Players who pre-order The Godfather II at participating retailers worldwide will receive an exclusive crew member, named Tommy Cipolla, to hire into their family. The Godfather II has been rated M for Mature by the ESRB and 18+ for PEGI.

Budget Crisis Costs Defendant in Mob Boss Murder Case One of His Attorneys

Fallout from the state budget crisis is cropping up in the darnedest places.

A defendant charged in federal court in a mob murder conspiracy lost one of three appointed lawyers after a hearing on Wednesday. The lawyer argued her state-funded office is too cash-strapped for her to remain on the case.

Fotios A. "Freddy" Geas Jr., accused in the 2003 murder of organized crime boss Adolfo M. "Big Al" Bruno and facing a potential death penalty if convicted, lost the services of defense lawyer Stephanie Page. Page works for the Committee for Public Counsel Services, the state agency that provides legal counsel to indigent defendants.

Page said that as a state employee, she felt compelled to withdraw from the federal case. Her agency, like others with operations financed by the state, is reeling from deep budget cuts announced last month by Gov. Deval L. Patrick. "In light of the budget crisis, I felt I had to bow out," she said after the hearing in U.S. District. "I'm a full-time state employee."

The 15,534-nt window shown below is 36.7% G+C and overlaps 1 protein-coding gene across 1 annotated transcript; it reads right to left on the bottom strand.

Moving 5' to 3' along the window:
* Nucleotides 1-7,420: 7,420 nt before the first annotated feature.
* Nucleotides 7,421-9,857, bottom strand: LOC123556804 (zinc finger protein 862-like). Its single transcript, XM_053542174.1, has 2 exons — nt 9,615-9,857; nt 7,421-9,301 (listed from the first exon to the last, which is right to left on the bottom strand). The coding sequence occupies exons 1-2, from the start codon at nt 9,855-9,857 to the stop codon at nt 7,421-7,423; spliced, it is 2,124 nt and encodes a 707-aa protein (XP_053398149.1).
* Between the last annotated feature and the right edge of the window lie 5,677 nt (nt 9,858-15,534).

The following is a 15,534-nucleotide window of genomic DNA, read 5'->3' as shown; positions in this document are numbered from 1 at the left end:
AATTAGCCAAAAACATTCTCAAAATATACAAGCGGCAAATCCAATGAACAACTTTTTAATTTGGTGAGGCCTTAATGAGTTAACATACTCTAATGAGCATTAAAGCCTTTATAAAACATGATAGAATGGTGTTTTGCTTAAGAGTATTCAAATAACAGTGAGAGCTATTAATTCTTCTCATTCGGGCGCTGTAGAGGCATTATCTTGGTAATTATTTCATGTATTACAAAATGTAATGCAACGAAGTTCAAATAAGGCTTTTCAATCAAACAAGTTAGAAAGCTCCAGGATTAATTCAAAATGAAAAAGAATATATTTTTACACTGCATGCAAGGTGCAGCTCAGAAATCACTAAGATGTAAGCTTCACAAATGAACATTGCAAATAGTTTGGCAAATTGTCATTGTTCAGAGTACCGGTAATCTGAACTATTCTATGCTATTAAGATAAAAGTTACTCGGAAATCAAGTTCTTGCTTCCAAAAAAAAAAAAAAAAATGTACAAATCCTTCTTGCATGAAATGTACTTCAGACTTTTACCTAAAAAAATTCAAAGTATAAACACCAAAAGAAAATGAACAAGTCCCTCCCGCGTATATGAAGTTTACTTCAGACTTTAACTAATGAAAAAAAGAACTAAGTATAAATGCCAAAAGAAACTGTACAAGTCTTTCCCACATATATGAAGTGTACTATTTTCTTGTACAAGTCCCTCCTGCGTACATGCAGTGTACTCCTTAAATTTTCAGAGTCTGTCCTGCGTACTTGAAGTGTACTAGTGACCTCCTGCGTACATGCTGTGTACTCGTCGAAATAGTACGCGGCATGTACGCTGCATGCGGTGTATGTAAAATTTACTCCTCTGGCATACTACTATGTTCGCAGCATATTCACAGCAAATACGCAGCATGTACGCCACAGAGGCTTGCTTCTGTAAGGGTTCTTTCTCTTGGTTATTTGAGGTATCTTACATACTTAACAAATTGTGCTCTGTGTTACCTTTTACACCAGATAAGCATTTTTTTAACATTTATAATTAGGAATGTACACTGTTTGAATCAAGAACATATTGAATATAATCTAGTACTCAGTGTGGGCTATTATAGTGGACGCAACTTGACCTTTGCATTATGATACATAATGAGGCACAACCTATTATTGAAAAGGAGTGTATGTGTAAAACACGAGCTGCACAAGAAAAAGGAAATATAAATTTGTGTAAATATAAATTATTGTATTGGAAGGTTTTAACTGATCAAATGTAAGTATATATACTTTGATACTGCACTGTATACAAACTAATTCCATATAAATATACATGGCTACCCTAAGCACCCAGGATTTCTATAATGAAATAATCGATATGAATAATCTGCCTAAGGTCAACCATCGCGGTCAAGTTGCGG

Page represents Geas in a parallel murder case in Hampden Superior Court, and will remain his legal counsel in that venue.

David P. Hoose and Peter L. Ettenberg, both private lawyers who were appointed to the case, will stay on Geas' defense team in the federal court. The case is crawling along as Justice Department officials consider whether they will seek the death penalty.

Geas, 41, was indicted in federal court for murder in aid of racketeering, a charge that can trigger capital punishment. He also is charged with murder in state court along with Brendan D. Croteau and Frankie A. Roche.